“Nooooooooooooo!” We scream. We throw our paint brush on the floor. We pull out our hair.
You say to yourself, “What the
blankety-blank? How did we get the paint color wrong AGAIN?? This is our 5th friggin sample, BAH! I give up…”
I’m so sorry. I want to reach out and give you a hug, but you’ll probably punch me out of frustration. You may not have a natural eye for color, like some of your friends seem to. Don’t stress…pleeeeeaaaase don’t stress. Now lets get it right the FIRST time. Every time.
So you have a color in mind, right? You saw it in a magazine somewhere. You scrolled past it on a blog, on Pinterest. So now you think you have all you need and run to the paint store. STOP. Do your research. Bring your magazine article with you to the store. It doesn’t have listed the color name used? Try scanning the page with this app. Designers have the one up on this one, because they have already done plenty of research in the past, and probably have experience with 2 or 3 of their favorite go to colors.
Let’s say you found the name of the color you saw, “Dough Boy Blue” so you went forth to Dome Hepo and got your sample jar. And alas…it just doesn’t look the same. Because it’s not and this is where it gets tricky. Any color enthusiast knows it could be the lighting, it could be the computer screen, it could be a million things. So next time, BEFORE you blindly buy the sample jar because you saw it on a page somewhere, glance at the actual swatch. Even better, take the swatch (and others similar to it) home! When you get your swatches in the space you’re painting, you’ll see that it changes in its own environment. Which brings me to my next subject…light.
All designers KNOW this is the number one thing to consider when choosing their clients paint color. And maybe you’ve heard this too. Why is this so important? Because a room’s light source can drastically make or break the appearance of the color. When have we seen this most commonly occur? With grays and beige tones. The sun’s glare on the wall will pull out a different tone than the artificial light source at night. Please believe me. This is why the color you saw in your best friends house, or found on that one Houzz board, looks completely different. AND this is what designers are aware of before they go hunting for colors. See, even designer Candice Olsen will back me up
MUTED, NOT LIGHTER
Decorators understand that going lighter isn’t always the answer as much as it is getting the tone, shade and depth right. Let me explain. I often tell my clients this, especially when they have their heart set on a color. Great! I love it! Lets try taking it down a notch. (Not always, but often) Because our mind’s eye deceives us, we have a tendency to be drawn to brighter and rich-toned colors. This is great…in a t-shirt. Just not in your living room. Another way to remember this trick, is to add a dose of gray to your shade. Trust me. Also, because it’s been ingrained into our brains since birth to choose a color thats “NOT TOO DARK”, we go the next shade lighter, or two, on the paint chips. Sometimes this is the right move, yet often I disagree. Don’t fear the dark! You’ll see the difference when you put your paint sample next to your existing wall color. Which brings me to…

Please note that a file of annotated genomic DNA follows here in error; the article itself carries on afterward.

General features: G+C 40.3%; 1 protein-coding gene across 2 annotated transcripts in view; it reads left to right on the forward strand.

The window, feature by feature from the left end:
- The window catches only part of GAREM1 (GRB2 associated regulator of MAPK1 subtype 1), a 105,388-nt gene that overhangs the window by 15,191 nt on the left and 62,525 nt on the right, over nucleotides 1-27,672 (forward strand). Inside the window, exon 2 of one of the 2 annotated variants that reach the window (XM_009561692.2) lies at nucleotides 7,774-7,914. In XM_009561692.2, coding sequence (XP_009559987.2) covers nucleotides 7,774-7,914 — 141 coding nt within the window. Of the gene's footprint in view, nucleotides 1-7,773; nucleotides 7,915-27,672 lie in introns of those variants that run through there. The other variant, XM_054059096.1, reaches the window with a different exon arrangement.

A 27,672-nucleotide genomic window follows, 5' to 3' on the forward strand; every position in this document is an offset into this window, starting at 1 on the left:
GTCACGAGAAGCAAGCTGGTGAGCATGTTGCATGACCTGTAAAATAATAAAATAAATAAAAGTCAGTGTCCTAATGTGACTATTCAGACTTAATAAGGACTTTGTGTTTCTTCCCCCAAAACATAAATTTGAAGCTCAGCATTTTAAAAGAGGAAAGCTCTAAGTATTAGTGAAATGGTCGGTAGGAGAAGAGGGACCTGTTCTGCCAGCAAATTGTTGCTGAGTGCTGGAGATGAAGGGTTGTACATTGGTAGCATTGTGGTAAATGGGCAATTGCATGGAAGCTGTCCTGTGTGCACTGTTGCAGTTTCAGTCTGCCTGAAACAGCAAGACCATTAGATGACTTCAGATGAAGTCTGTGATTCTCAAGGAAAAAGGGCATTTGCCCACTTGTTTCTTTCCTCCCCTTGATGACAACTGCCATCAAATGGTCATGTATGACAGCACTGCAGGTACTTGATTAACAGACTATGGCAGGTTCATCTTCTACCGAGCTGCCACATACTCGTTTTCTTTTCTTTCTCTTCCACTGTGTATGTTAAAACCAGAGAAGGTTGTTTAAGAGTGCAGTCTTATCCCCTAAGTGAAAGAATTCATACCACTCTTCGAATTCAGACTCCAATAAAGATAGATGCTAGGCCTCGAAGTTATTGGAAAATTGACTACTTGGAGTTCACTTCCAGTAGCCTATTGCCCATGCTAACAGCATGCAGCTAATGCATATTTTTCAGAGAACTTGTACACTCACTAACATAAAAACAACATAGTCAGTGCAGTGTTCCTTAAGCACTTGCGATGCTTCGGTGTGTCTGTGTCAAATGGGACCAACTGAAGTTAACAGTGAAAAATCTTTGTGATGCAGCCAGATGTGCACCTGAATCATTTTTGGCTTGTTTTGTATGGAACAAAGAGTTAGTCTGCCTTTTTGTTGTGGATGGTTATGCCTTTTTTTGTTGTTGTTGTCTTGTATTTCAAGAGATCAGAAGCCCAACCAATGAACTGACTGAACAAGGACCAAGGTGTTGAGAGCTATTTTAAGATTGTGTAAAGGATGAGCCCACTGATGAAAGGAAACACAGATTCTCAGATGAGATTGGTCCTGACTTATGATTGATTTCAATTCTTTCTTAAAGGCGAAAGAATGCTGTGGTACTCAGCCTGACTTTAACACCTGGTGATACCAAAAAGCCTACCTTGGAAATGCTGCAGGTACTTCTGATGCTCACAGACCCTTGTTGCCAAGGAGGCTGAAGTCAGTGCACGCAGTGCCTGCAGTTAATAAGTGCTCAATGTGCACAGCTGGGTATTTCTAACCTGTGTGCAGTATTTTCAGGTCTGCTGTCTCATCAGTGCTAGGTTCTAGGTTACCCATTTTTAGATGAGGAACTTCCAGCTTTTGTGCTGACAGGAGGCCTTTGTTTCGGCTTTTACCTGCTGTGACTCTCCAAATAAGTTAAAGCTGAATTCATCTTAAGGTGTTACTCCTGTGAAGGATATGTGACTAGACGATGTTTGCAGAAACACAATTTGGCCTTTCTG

Ah yes. Most all of us good house moms and Pinterest gurus know by now the power of the sample jar. (Equally as well the look on our husbands faces when we bring them home…) So after you’ve done all the research, you’ve taken the swatches home, lost them, went back again, and you’re finally buying a sample. GREAT, nice work. High five, super mom.(or dad, or bachelorette) What you don’t realize, and designers do, is how to sample them. I remind my clients if they use a sample paint, to paint LARGE enough to see the color in its whole space. Also paint in the corner of the room, so you can see the color at its darkest. Be aware that the paint may take on a new appearance because of the wall color behind it. (Like the photo above) To avoid this, choose a poster board, or large cardboard, to paint on and hang up on your wall. Inspect the sample color at different times of the day. AND, don’t forget to check it against your trim color as well.
And for more suggestions, feel free to browse my own Benjamin Moore Pinterest Board overflowing with pictures of my favorite colors.
Now go get your paint pants back on! And as always, I’m happy to answer questions in the comment sections below!